Dec 13, 2017

Genetic landscapes reveal how human genetic diversity aligns with geography

BioRxiv : the Preprint Server for Biology
Benjamin M PeterJohn Novembre

Abstract

Summarizing spatial patterns in human genetic diversity to understand population history has been a persistent goal for human geneticists. Here, we use a recently developed spatially explicit method to estimate "effective migration" surfaces to visualize how human genetic diversity is geographically structured (the EEMS method). The resulting surfaces are "rugged", which indicates the relationship between genetic and geographic distance is heterogenous and distorted as a rule. Most prominently, topographic and marine features regularly align with increased genetic differentiation (e.g. the Sahara desert, Mediterranean Sea or Himalaya at large scales; the Adriatic, inter-island straits in near Oceania at smaller scales). We also see traces of historical migrations and boundaries of language families. These results provide visualizations of human genetic diversity that reveal local patterns of differentiation in detail and emphasize that while genetic similarity generally decays with geographic distance, there have regularly been factors that subtly distort the underlying relationship across space observed today. The fine-scale population structure depicted here is relevant to understanding complex processes of human population h...Continue Reading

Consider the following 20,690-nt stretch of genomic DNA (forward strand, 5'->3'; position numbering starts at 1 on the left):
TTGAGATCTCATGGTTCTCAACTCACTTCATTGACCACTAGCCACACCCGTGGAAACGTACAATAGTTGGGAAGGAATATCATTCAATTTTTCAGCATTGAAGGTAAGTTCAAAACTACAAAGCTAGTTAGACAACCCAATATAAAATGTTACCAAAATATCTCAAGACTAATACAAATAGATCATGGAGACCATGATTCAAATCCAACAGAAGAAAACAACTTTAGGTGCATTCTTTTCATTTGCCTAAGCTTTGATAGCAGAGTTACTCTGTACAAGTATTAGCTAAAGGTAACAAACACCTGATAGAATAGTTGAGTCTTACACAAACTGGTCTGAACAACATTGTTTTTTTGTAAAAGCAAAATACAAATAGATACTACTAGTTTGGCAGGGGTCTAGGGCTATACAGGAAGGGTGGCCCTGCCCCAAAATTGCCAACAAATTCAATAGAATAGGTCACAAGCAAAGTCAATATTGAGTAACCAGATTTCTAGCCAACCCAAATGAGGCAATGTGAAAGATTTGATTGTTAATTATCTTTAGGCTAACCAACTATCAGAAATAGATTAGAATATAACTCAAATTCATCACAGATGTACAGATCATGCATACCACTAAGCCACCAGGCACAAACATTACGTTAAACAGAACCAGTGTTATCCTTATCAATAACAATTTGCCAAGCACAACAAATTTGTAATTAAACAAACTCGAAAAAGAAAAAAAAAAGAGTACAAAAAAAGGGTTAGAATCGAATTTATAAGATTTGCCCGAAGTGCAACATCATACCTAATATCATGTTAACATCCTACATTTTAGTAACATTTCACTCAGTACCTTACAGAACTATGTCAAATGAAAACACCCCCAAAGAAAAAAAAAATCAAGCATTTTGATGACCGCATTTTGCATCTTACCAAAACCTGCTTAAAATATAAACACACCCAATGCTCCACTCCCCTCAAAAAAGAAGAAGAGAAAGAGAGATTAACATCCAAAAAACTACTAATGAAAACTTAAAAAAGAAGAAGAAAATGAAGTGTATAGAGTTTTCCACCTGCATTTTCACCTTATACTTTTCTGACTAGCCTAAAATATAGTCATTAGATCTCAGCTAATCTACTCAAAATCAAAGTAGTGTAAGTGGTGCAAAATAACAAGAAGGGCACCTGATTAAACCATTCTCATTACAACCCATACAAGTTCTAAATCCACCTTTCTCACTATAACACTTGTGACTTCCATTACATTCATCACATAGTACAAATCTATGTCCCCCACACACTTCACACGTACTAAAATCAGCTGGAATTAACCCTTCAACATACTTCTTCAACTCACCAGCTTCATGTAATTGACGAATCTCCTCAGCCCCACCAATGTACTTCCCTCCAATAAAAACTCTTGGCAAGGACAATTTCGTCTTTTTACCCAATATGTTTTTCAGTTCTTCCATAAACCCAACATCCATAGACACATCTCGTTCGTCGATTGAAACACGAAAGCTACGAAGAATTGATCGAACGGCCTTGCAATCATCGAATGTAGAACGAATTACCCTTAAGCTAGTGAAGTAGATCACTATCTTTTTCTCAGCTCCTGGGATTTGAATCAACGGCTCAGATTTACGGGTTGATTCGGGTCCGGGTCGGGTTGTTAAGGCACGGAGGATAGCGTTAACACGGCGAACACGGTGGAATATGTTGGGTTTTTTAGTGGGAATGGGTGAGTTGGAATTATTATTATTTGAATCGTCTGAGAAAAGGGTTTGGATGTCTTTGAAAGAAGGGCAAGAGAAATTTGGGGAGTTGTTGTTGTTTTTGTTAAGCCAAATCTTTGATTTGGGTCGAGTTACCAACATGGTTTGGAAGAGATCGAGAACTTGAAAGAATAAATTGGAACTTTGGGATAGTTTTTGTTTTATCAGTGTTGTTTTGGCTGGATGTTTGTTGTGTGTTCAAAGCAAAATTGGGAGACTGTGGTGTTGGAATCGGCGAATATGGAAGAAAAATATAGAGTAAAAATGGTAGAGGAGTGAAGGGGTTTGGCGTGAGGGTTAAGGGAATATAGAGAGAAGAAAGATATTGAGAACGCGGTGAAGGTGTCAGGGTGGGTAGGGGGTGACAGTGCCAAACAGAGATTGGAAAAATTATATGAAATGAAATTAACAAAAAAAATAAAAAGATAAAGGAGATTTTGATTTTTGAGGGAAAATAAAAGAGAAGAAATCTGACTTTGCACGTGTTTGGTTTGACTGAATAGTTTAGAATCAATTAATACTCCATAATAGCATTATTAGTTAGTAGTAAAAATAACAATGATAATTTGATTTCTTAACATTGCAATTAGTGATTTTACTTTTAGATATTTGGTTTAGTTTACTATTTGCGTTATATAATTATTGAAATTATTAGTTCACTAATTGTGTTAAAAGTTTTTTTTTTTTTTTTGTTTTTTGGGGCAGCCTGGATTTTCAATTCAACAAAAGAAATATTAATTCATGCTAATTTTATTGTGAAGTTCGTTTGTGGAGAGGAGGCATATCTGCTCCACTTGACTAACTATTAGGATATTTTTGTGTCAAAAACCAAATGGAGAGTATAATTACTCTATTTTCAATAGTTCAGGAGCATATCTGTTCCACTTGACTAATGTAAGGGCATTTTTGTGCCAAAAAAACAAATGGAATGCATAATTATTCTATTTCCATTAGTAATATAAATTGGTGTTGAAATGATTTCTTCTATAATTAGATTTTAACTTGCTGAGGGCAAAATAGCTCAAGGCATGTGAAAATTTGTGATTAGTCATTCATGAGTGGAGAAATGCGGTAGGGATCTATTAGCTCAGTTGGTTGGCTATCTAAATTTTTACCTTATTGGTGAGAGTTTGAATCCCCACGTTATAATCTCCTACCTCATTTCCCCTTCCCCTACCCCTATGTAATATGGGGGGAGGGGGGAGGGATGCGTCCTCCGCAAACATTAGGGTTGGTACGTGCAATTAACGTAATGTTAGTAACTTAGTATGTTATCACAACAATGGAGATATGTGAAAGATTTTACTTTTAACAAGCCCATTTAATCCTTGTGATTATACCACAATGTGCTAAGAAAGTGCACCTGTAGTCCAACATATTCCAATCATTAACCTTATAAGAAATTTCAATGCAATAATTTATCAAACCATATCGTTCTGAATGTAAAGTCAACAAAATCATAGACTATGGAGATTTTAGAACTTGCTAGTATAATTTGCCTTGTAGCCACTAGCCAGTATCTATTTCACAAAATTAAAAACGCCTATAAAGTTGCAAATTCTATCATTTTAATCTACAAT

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Mentioned in this Paper

Genetic Drift
Patterns
Human Genetics
Anatomical Space Structure
Rhabdophis himalayanus
Cell Differentiation Process
Geneticist
Structure
Surface
Migration, Cell

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